0

I am putting RGB LED strip lights in a room, powered by a fairly heavy duty (30A) 12V transformer.

The transformer will also power a Raspberry Pi (volatage will be split to give it 5V)that will be used with a touchscreen to control light colour and function, and a motorised blind. There will also be a relay from the Pi controlling a couple of normal (mains) lights.

Given the "primary function" of the transformer is for lighting, I assume it should be on the lighting ring. (I guess the risk is with "forgetting" the motor etc is on the lighting ring.) Even though there is a high current draw at 12V, it is only 1.5A at 240V. There are only a couple of other lights on this circuit, so I think 1mm2 cable will be fine too.

Is this approach correct?

migrated from electronics.stackexchange.com Aug 19 '14 at 11:14

This question came from our site for electronics and electrical engineering professionals, students, and enthusiasts.

  • What is a "ring" in this context? Do you mean circuit, as in circuit-breaker connection? Or is there a physical switch you use to switch this off? – Fake Name Aug 19 '14 at 10:37
  • Yes - a single circuit, with its own circuit breaker. i.e. Do I put it on the lighting circuit, or on the power circuit (i.e. where appliances plug in) – Ben Aug 19 '14 at 11:06
  • PLEASE put your location in your profile! This is very important. – Speedy Petey Aug 19 '14 at 11:51
  • In the UK, although "ring" is can be used to refer to circuits generically, especially power circuits (which are often wired as a ring circuit), a lighting circuit is usually wired as a radial circuit, not a ring. – John Aug 19 '14 at 13:11
1

Is this approach correct?

Basically, yes.

1mm2 twin and earth cable (I presume that is what you are proposing) could carry up to 16A, depending on where it runs, so 1.5A is well within the headroom (assuming that you aren't talking such long runs that voltage drop becomes an issue).

For lighting, however, I tend to use 1.5mm2 in preference to cable 1mm2.

1

360W 50 Hz transformer is big and expensive. Conductive losses on 30A will be large at 12V.

A reasonable approach is consider 5% losses in distribution max.

For this you need the average length of cable carrying 30A from source to load. They should not be daisy chained more than 50W per FPC cable unless otherwise suggested by supplier.

Lets assume 10m for L.

use the following formula: R = pL/A

Where p is the resistivity of the material, L is the length and A is the cross sectional area. Copper has a resistivity of 1.72 *10^-8 ohm*m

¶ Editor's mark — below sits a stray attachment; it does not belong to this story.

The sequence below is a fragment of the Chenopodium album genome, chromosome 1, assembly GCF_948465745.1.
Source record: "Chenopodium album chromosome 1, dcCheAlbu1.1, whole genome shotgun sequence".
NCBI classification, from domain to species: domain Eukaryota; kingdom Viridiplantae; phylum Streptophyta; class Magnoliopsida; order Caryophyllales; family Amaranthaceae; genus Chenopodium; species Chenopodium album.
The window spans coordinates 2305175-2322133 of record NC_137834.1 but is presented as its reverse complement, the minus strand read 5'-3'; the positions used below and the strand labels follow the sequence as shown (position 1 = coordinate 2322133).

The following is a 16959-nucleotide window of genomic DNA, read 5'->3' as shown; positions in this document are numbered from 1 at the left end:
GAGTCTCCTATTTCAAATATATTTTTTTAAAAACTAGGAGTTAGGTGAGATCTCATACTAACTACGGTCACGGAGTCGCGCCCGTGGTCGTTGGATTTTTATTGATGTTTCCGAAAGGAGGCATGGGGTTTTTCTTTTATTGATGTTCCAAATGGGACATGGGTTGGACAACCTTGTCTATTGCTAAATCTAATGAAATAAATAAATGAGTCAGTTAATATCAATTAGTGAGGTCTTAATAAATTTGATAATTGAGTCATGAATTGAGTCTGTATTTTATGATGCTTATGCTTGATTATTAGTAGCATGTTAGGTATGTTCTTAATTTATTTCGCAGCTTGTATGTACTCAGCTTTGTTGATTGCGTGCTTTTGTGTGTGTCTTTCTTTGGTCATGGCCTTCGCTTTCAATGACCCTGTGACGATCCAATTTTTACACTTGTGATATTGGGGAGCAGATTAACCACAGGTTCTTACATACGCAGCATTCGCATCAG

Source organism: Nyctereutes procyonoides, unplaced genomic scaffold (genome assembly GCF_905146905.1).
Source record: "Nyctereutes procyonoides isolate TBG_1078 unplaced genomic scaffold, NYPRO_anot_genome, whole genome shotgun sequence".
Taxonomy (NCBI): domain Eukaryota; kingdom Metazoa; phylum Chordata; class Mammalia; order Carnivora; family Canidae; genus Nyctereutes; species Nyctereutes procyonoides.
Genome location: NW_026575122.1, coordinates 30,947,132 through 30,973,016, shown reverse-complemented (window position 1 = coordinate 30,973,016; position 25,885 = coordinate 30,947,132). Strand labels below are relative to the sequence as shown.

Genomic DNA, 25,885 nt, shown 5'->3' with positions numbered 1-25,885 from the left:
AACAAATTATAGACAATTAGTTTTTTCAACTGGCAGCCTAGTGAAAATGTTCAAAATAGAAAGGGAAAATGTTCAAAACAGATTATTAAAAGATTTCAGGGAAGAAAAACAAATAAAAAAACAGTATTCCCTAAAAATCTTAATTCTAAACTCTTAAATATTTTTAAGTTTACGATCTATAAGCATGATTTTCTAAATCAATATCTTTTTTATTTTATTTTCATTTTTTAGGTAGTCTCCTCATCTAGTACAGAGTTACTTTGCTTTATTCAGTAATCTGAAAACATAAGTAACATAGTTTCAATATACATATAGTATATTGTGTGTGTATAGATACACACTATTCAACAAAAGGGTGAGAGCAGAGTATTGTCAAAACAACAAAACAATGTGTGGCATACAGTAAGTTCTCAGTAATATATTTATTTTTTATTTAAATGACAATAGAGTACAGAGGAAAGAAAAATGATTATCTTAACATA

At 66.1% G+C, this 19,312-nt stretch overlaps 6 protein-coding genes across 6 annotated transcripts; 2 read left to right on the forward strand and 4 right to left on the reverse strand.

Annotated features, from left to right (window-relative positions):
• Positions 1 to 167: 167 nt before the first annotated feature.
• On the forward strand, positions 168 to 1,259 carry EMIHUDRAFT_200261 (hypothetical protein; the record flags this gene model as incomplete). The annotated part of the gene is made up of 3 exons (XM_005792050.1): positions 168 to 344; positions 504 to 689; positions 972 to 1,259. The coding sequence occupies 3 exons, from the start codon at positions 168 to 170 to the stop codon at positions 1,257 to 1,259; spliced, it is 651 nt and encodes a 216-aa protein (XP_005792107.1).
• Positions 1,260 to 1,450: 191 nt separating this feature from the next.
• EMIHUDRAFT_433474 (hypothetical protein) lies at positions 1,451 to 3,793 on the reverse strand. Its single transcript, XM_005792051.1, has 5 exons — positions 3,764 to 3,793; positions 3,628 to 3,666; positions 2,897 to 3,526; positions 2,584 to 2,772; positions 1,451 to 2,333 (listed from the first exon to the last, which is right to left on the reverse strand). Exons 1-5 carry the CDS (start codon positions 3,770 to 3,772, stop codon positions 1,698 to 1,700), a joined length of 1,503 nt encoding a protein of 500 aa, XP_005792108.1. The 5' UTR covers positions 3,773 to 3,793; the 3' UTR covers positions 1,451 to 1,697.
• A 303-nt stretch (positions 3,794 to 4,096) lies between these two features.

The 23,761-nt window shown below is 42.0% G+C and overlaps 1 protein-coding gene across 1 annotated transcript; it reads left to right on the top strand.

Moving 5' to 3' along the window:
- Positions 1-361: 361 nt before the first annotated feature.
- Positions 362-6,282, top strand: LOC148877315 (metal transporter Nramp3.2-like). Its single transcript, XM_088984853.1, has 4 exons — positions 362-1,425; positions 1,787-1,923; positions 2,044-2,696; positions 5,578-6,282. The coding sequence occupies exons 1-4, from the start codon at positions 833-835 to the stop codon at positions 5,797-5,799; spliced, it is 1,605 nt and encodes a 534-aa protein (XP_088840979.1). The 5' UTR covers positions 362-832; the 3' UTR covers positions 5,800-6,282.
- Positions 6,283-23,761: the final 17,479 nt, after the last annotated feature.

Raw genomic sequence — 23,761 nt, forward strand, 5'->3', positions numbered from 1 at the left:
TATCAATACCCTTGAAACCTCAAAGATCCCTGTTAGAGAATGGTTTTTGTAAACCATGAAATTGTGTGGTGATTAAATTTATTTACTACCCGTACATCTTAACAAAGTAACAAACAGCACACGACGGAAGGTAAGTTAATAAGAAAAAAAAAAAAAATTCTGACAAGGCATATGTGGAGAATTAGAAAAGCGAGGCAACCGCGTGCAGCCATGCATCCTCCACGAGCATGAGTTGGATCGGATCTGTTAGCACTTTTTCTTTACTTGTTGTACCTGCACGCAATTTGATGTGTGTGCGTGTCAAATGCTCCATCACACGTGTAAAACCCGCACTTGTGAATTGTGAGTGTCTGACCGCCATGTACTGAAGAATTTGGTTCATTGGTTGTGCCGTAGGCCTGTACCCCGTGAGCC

Using 5% of 360W = 18W = I^2R, R=0.02 Ohm

Thus A= 1.72 *10^-8 ohm*m *10m /0.02ohm=8.6*10^-6 sq.m. Thus diameter of wire = 2.93mm, which is AWG9 !!

Therefore if you use 1 or 1.5 mm wire, it may calculate your losses and consider a star distributed wiring or loop wiring to each 60W section.

I would prefer to use a PC ATX supply with a SMPS instead of a transformer, because the LEDs only conduct during peak voltage mostly between 10 and 14V with series resistors on strings. This is only <1/3 of the sine cycle and thus the peak current will be 3x average of 30Amps, which implies even more distribution losses from this nonlinear load.

AC transformer rectifier is an inefficient solution and wire losses are significant for a 30A Zener like load.

P.s. if you are using a bulky 360VA transformer to power a couple strings, that is of course your choice, not mine.

  • Might have got my terminology wrong. The "transformer" I'm planning on using is this one: amzn.to/1Av6uIo. I think this is a Switch Mode Power Supply. Have to admit I didn't understand much of the above, but are you saying I should use SMPS like this one? – Ben Aug 19 '14 at 15:09
  • Yes that is not a transformer but something that will work. Check the LeD specs carefully, some are rated for maximum power at automotive 12V which is actually 14.2 not 12V others may be spec'd for 12 V only. Keep the wires short to each string, not in a loop unless using very heavy wire for DC. The AC load is irrelevant and small. – Knows better Aug 19 '14 at 15:43
1

Yes wiring into your lighting is absolutely fine and would be a more complete solution as opposed to plugging the transformer into your wall socket.

One thing with these 30A 12V transformers is that they are usually open terminal so I would advise you to get an enclosure if you do not already have one.

Your Answer

By clicking “Post Your Answer”, you agree to our terms of service, privacy policy and cookie policy

Not the answer you're looking for? Browse other questions tagged or ask your own question.